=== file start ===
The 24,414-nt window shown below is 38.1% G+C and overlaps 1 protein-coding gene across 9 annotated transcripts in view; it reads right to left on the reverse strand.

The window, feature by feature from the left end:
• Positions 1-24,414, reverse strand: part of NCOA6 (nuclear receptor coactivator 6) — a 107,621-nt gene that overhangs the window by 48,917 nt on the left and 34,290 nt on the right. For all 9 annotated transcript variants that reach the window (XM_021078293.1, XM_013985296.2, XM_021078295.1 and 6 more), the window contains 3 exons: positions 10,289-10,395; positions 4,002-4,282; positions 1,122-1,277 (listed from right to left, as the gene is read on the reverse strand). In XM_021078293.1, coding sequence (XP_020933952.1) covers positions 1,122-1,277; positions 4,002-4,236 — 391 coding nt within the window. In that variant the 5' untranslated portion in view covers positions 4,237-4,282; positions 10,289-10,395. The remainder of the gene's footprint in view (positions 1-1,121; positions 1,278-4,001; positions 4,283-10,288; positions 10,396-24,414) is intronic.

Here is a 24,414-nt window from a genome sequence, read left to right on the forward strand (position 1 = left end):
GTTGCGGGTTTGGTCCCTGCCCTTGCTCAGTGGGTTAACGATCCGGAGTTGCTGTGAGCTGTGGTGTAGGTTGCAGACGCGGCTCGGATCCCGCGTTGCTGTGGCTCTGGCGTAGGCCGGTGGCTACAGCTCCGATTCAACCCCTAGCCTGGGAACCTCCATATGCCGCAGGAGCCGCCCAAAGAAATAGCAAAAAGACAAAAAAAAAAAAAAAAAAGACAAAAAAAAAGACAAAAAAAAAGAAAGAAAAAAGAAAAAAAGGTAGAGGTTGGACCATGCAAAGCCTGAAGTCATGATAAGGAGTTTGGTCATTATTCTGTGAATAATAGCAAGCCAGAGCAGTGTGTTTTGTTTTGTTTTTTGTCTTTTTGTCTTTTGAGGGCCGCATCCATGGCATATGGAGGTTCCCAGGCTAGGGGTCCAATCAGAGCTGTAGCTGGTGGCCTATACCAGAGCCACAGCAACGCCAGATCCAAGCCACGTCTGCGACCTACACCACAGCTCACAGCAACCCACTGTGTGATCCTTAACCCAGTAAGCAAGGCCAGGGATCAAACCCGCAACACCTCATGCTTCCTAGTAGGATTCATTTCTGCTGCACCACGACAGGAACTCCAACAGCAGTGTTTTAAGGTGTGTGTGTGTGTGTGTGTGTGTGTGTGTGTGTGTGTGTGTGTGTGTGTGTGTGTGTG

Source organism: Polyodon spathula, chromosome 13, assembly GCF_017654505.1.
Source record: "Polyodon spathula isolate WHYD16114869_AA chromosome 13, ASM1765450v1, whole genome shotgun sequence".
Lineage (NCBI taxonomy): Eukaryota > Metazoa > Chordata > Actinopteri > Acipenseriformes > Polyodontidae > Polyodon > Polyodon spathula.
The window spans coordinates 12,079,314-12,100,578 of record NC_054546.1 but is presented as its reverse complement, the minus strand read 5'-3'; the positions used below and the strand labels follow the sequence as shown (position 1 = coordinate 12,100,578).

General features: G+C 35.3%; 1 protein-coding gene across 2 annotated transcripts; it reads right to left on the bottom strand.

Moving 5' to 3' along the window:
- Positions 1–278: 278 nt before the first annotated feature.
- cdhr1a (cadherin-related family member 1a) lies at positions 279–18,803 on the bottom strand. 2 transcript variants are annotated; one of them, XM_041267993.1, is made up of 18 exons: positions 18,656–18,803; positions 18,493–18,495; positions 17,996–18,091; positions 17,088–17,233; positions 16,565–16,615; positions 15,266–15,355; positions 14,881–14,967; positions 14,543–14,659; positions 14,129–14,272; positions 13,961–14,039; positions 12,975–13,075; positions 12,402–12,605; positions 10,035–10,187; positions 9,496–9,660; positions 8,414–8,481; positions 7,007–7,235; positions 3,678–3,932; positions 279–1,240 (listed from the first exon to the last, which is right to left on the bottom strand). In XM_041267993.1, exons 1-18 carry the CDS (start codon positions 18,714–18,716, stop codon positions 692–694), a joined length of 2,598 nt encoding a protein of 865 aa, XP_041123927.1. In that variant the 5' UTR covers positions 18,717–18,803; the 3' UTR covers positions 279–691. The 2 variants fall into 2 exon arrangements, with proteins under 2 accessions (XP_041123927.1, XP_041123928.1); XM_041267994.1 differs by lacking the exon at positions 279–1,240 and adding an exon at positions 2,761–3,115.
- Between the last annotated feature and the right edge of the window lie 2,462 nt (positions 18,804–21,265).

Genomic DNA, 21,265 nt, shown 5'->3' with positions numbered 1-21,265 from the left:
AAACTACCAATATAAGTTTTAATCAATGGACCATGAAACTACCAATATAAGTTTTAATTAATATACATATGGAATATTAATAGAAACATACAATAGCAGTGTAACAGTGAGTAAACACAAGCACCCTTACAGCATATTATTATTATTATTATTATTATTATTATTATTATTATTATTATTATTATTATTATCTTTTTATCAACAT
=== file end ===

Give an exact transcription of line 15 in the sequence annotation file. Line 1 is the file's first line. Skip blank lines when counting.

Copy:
Genomic DNA, 21,265 nt, shown 5'->3' with positions numbered 1-21,265 from the left: